Keith Frankish on the Hard Problem and the Illusion of...10/11/14
Keith Frankish discusses consciousness, subjective experience and the brain in this episode of the Philosophy Bites podcast.
Ted Honderich on What It Is to be Conscious
In this episode Ted Honderichsketches his theory ofthe nature of consciousness.
John Dupre on Genomics
Genomics is a new approach to understanding our biology, one with far-reaching consequences for our understanding of what we are and where are responsibilities lie. Philosopher of biologyJohn Dupreexplains in this episode of the Philosophy...
Peter Lamarque on Literature and Truth
Many people have claimed that one of the benefits of reading writers like Dostoevsky and Shakespeare is that they convey important truths about the human condition. Peter Lamarqueis sceptical about this way of speaking about literature. He explains...
Jennifer Nagel on Intuitions about Knoweldge
Knowledge is part of our everyday lives. We know all kinds of things without even thinking about them. But what is going on here? Jennifer Nageldiscusses our intutions about knowledge with Nigel Warburtonfor this episode of the Philosophy Bites podcast
Tamar Gendler on Why Philosophers Use Examples
Why do philosophers use examples? Tamar Gendlerexplores this question in conversation with Nigel Warburtonin this episode of the Philosophy Bitespodcast.
Amia Srinivasan on Genealogy
Does it matter where our ideas came from? Friedrich Nietzsche famously diagnosed the origin of Christian morality in what he thought of as a slave mentality. Amia Srninivasandiscusses genealogical reasoning with Nigel Warburtonin this episode of the...
Seth Lazar on Sparing Civilians in War
Whyis it morally wrong to target civilians in war? Can civilians be distinguished clearly from combatants? Seth Lazardiscusses these issues in this episode of the Philosophy Bitespodcast.
Chris Betram on Rousseau's Moral Psychology
Jean-Jacques Rousseau's insights into moral psychology and its impact on how we live are the subject of this episode of the Philosophy Bites podcast.
Roger Scruton on the Sacred
Is there any place for a notion of the sacred in contemporary life? Roger Scrutonbelieves that there is. In this episode of the Philosophy Bitespodcasthe discusses his understanding of the sacred and the part it plays in our experience of each other.
Regina Rini on the Moral Self and Psychology
What can experimental psychology contribute to our self-development as moral agents? Philosopher Regina Riniexplores this question in this episode of the Philosophy Bitespodcast.
Simon Blackburn on Narcissism
Vanity, smugness, narcissism - they're not good, but they're not all the same thing. In this episode of the Philosophy Bitespodcast Simon Blackburnexplores what's wrong with narcissism and how it differs from related concepts.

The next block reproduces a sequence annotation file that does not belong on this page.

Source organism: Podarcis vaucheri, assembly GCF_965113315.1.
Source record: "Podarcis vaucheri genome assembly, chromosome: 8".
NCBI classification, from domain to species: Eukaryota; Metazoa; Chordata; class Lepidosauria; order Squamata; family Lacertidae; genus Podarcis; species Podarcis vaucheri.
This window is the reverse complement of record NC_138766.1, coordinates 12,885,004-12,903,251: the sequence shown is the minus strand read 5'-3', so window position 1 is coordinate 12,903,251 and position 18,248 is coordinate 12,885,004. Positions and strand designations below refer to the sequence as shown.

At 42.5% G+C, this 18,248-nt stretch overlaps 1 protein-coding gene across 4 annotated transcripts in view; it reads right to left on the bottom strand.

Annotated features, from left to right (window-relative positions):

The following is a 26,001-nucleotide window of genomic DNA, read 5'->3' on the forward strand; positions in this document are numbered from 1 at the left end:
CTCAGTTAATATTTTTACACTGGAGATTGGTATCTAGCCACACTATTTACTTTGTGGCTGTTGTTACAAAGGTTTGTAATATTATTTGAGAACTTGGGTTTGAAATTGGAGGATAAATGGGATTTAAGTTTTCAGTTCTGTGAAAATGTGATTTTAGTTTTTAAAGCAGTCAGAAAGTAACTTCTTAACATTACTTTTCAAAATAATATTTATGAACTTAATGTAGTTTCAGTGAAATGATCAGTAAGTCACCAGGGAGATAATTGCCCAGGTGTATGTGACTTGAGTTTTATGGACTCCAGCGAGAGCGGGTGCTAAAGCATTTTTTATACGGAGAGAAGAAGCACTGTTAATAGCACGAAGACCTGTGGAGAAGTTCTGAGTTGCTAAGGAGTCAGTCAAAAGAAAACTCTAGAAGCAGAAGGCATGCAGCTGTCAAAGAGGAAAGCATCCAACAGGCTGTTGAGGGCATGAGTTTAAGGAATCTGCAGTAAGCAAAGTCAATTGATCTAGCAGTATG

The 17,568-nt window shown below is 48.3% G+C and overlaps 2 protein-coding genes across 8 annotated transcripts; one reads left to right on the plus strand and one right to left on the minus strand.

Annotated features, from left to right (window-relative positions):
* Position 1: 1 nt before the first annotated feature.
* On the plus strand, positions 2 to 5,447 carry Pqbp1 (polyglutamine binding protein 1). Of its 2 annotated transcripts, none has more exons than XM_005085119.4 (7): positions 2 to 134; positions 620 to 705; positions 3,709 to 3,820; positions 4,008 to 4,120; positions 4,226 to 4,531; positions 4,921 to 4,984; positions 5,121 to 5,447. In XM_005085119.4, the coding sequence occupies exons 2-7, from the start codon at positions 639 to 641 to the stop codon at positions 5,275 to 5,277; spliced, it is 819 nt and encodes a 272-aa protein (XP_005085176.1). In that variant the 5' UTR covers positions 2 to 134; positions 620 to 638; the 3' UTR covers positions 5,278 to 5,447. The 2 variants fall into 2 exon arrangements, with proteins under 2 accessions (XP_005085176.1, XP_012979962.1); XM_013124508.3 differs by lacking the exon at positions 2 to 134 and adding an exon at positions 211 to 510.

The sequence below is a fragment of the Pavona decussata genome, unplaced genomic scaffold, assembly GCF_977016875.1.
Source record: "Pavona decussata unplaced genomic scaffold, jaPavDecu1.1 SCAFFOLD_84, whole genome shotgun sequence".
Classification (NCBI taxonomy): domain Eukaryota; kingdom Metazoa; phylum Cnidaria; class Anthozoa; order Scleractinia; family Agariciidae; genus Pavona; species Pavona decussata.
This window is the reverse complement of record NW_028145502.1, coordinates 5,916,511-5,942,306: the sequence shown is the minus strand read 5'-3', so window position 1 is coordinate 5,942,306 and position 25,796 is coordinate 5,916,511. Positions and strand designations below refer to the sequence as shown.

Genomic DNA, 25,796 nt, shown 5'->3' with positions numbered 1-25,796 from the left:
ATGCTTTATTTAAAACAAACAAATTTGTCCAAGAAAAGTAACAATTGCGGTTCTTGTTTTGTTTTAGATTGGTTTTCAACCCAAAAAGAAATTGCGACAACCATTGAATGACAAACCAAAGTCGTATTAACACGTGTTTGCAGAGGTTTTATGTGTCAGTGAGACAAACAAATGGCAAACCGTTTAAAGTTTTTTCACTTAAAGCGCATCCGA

Norman Daniels on the Philosophy of Healthcare
Should we be striving to reduce health inequalities? If so, how? Harvard philosopherNorman Danielsdiscusses this question in this episode of the Philosophy Bites podcast.
Tom Stoneham on George Berkeley's Immaterialism
George Berkeley was famous for arguing that objects are really just ideas. In this episode of the Philosophy Bites podcast Tom Stonehamclarifies what he meant by this.
Michael Ignatieff on Political Theory and Political Practice
Michael Ignatieffwas an academic with a keen inerest in political theory before he learnt the hard way about politics in practice. He was an academic who became leader of the opposition in Canada then lost heavily in the 2011 Prime Ministerial...
Stephen Darwall on Moral Accountability
Moral accountability is at the heart of moral obligation and it reveals much about the attitudes we hold to each otehr. Yale professor Stephen Darwallexplains what this means in this episode of the Philosophy Bites podcast.
David Papineau on Philosophy and Sport
David Papineaudiscusses a range of specific sporting incidents that are of philosophical interest in this episode of the Philosophy Bitespodcast. David Papineau has a weblog on philosophy and sport:'More Important Than That'
Roberto Mangabeira Unger on Deep Freedom
Roberto Ungerargues that contemporary political progressives have abandonedwhat 19th century liberals knew: that some ways of living are better than others. In this conversation with Nigel Warburtonhe argues that we need a different concept of...
Nicola Lacey on H.L.A.Hart' and Legal Positivism
H.L.A. Hart made significant contributions to legal philosophy. Nicola Laceydiscusses his legal positivism in this episode of the Philosophy Bites podcast.
John Skorupski on Normativity
Some statements are descriptive, such as 'Philosophy Bites is a podcast series'; others are normative, such as 'You ought to tell the truth'. But what exactly is normativity? John Skorupski explores this question in conversation with David Edmonds.
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